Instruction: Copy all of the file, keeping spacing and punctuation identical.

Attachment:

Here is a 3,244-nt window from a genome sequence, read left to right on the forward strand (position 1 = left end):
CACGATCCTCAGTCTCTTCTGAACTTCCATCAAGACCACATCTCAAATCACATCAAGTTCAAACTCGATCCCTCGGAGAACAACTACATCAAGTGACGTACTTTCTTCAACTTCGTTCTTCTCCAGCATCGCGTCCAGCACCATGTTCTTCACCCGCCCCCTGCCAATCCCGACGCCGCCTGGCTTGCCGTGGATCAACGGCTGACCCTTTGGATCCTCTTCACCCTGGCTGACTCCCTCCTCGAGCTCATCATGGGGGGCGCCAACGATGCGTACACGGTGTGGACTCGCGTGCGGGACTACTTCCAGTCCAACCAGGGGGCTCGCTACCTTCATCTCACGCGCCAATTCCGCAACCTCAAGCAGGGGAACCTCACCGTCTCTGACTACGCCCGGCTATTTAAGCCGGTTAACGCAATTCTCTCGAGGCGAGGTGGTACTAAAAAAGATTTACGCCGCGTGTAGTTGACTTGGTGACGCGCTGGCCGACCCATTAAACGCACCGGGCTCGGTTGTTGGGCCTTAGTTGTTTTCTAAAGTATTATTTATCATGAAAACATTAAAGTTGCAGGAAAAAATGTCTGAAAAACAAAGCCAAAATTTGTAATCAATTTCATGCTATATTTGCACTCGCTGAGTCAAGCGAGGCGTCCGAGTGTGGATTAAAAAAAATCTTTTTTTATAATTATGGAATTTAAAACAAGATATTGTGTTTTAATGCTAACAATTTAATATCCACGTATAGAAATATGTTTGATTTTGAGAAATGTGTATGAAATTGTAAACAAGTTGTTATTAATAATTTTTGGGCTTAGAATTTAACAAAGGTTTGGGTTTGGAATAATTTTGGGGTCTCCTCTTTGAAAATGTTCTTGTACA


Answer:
Here is a 3,244-nt window from a genome sequence, read left to right on the forward strand (position 1 = left end):
CACGATCCTCAGTCTCTTCTGAACTTCCATCAAGACCACATCTCAAATCACATCAAGTTCAAACTCGATCCCTCGGAGAACAACTACATCAAGTGACGTACTTTCTTCAACTTCGTTCTTCTCCAGCATCGCGTCCAGCACCATGTTCTTCACCCGCCCCCTGCCAATCCCGACGCCGCCTGGCTTGCCGTGGATCAACGGCTGACCCTTTGGATCCTCTTCACCCTGGCTGACTCCCTCCTCGAGCTCATCATGGGGGGCGCCAACGATGCGTACACGGTGTGGACTCGCGTGCGGGACTACTTCCAGTCCAACCAGGGGGCTCGCTACCTTCATCTCACGCGCCAATTCCGCAACCTCAAGCAGGGGAACCTCACCGTCTCTGACTACGCCCGGCTATTTAAGCCGGTTAACGCAATTCTCTCGAGGCGAGGTGGTACTAAAAAAGATTTACGCCGCGTGTAGTTGACTTGGTGACGCGCTGGCCGACCCATTAAACGCACCGGGCTCGGTTGTTGGGCCTTAGTTGTTTTCTAAAGTATTATTTATCATGAAAACATTAAAGTTGCAGGAAAAAATGTCTGAAAAACAAAGCCAAAATTTGTAATCAATTTCATGCTATATTTGCACTCGCTGAGTCAAGCGAGGCGTCCGAGTGTGGATTAAAAAAAATCTTTTTTTATAATTATGGAATTTAAAACAAGATATTGTGTTTTAATGCTAACAATTTAATATCCACGTATAGAAATATGTTTGATTTTGAGAAATGTGTATGAAATTGTAAACAAGTTGTTATTAATAATTTTTGGGCTTAGAATTTAACAAAGGTTTGGGTTTGGAATAATTTTGGGGTCTCCTCTTTGAAAATGTTCTTGTACA